‘Tis the season for giving thanks, holiday cheer and … cyberthreats. One of those three probably isn’t on your wish list, especially if you staff security operations centers. 

Studies show that cyberattacks against businesses increase around the holidays. According to a report last year from security vendor Carbon Black, attempted attacks were on pace to rise more than 60% year over year. 

A majority of the increase is attributable to two common threats phishing and ransomware and one industry sits more prominently than others in their cross-hairs: retail. Recent holiday stretches, including this year, have also brought a surge in web skimming malware, most notably delivered by the Magecart cybercrime syndicates who target e-commerce companies and other verticals to compromise their websites and implant digital credit card-stealing skimmers via malicious JavaScript. Macy’s is the most recent high-profile victim.

The aforementioned threat of phishing remains an existential scourge and the bane of SOC analysts, but it really ramps up between Black Friday (the informal name given to the busiest shopping day in the United States) and Christmas. Researchers estimate about 6,000 e-commerce phishing sites are live on the web, and that number will grow by 50% through the end of the year. (Earlier this year, we published a list of four things every SOC should be doing to counter phishing.)

Meanwhile, the prospect of a crippling ransomware incident becomes especially dire during the late November-to-December stretch, a period when merchants count on for turning an annual profit, so any breakdown in operations stands to deliver a death knell. And if the recent headlines are any indication  – from nursing homes to state and local governments to school districts getting hit  – the ransomware menace has no plans of taking a holiday break.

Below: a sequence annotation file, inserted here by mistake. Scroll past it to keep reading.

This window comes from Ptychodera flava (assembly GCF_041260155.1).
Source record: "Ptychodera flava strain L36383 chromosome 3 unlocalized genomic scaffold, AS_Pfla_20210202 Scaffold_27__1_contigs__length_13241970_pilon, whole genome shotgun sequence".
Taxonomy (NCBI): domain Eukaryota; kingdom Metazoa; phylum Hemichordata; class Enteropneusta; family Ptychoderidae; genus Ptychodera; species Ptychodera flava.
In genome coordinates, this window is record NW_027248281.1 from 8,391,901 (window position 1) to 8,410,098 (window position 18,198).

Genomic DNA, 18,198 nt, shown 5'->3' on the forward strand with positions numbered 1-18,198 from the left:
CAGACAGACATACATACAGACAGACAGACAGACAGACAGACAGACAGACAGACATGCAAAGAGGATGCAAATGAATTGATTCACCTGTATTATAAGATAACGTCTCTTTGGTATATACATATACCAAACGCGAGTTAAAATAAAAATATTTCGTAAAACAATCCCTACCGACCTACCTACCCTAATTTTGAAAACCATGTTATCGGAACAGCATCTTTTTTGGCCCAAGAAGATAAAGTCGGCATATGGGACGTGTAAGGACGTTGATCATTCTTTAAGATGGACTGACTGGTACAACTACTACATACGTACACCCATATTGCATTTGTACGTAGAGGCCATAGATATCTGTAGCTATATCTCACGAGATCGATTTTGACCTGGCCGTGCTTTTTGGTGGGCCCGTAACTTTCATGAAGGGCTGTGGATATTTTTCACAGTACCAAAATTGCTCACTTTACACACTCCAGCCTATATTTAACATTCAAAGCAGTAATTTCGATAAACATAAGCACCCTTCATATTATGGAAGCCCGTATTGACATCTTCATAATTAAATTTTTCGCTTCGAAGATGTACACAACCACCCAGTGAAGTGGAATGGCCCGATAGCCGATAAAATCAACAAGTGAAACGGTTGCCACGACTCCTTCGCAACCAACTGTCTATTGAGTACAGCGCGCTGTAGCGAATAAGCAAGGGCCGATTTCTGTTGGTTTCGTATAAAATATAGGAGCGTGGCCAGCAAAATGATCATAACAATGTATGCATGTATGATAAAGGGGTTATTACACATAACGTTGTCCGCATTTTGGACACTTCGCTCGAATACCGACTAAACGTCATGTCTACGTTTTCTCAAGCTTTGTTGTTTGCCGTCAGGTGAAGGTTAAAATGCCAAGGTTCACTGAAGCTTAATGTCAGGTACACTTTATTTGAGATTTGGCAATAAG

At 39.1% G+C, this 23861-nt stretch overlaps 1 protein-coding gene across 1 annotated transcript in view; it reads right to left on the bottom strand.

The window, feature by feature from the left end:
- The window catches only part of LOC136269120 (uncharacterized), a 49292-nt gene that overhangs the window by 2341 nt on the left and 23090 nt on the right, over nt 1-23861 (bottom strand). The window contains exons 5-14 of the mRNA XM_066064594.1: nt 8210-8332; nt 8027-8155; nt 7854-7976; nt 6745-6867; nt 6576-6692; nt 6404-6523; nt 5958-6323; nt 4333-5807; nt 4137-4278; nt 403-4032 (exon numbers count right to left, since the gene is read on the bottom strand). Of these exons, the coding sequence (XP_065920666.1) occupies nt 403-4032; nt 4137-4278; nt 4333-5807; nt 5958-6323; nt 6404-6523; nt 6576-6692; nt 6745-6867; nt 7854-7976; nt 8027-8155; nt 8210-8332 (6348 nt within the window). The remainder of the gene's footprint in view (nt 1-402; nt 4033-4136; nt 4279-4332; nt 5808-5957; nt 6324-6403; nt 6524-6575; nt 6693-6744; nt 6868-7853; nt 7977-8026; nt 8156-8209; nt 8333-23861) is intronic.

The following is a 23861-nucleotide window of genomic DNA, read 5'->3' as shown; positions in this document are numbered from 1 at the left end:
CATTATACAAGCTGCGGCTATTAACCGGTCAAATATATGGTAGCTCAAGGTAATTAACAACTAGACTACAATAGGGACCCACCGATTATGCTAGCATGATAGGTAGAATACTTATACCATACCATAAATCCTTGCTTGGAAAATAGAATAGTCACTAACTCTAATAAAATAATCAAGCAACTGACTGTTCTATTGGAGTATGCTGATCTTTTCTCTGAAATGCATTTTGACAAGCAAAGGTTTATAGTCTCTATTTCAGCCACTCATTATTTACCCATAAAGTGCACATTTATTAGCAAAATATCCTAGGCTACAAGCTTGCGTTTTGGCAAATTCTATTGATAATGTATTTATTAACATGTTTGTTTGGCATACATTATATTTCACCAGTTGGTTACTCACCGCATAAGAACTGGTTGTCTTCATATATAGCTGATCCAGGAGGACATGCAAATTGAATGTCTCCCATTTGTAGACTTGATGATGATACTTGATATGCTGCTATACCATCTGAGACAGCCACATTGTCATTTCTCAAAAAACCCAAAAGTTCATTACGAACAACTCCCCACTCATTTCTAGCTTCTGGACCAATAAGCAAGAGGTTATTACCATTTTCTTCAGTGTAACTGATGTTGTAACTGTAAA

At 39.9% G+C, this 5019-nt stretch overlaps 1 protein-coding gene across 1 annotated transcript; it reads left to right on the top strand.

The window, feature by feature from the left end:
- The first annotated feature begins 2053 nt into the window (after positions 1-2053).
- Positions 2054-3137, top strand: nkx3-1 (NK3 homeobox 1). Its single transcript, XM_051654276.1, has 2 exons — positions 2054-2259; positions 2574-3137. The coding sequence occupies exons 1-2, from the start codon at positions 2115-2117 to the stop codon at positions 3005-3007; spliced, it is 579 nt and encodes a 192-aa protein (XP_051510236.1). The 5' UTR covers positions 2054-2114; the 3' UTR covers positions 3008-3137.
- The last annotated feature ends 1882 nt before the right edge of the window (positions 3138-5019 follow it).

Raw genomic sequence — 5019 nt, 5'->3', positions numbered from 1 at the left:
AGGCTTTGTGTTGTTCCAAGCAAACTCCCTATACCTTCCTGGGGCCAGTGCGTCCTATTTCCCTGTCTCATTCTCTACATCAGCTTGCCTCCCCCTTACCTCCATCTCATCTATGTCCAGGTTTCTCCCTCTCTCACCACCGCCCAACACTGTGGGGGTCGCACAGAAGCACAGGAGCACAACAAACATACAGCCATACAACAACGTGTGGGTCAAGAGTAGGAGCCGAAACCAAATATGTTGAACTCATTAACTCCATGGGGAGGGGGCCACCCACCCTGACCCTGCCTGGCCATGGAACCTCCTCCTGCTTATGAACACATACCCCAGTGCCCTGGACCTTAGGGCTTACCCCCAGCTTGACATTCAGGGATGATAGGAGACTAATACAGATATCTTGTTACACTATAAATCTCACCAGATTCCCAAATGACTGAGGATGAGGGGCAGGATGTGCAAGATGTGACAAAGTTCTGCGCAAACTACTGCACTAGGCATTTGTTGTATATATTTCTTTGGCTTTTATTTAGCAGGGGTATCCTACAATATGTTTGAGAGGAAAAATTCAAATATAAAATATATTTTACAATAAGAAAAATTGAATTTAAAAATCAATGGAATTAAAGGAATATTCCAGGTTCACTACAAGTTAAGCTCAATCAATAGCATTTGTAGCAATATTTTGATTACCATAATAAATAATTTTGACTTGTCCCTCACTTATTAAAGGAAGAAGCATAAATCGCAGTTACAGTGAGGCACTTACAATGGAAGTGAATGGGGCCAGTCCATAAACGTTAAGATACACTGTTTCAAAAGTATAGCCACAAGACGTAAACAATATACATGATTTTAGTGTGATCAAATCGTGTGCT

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But exactly what precautions should you be taking during this time of year, aside from having reliable and automated playbooks in place? Do you need to be doing extra work, or something entirely different? Or is it simply business as usual? And if so, could this stretch of weeks actually instead serve as a growth opportunity for your SOC? We asked three Siemplify security operations experts to share some thoughts and practical tips.

Arnaud Loos, technical account manager: Some types of attacks, such as phishing attacks, do increase during the holidays, but a proper methodology for handling these types of attacks should scale to handle the moderate increase. I see the holidays instead as a great time to baseline your network. There’s probably no other time of the year with fewer employees working on premises or remotely (depending on the industry). Want to know what operations look like when it’s just the systems talking and not the users? The holidays are a great time to do this. Baseline your server load, network activity and log ingestion rate to have a clearer picture of how much additional load your users are placing on the network. Being able to spot changes in trends requires this information.

Oleg Siminel, senior security solutions architect: I believe in due diligence and due care. Proper implementation of security controls and efficient monitoring will greatly reduce the risks, as well as give the ability to detect and respond to threats quickly, without affecting the business. Attackers may perform more attempts during this period, but that won’t really affect the majority of organizations more than it would outside of holidays. In reality, offices are empty, and disaster recovery can be performed in a more straightforward matter ;).

Robert Becker, director of solution engineering: A lot of people are on break during this time of year, so there’s more concern of script kiddies poking around, especially against retail. They’re going after known exploits, and you’ll probably see an influx of alerts for things like port scans, failed login attempts and websites queried with SQL injection. Of course, if you’re not patched, you’re not going to be able to protect against what their putting out there. It’s also worth noting that with the additional script kiddies in play, you could have legitimate hackers trying to blend in.

Have other questions for our trio of experts? Email Siemplify Director of Content Dan Kaplan, and he’ll get your inquiry answered.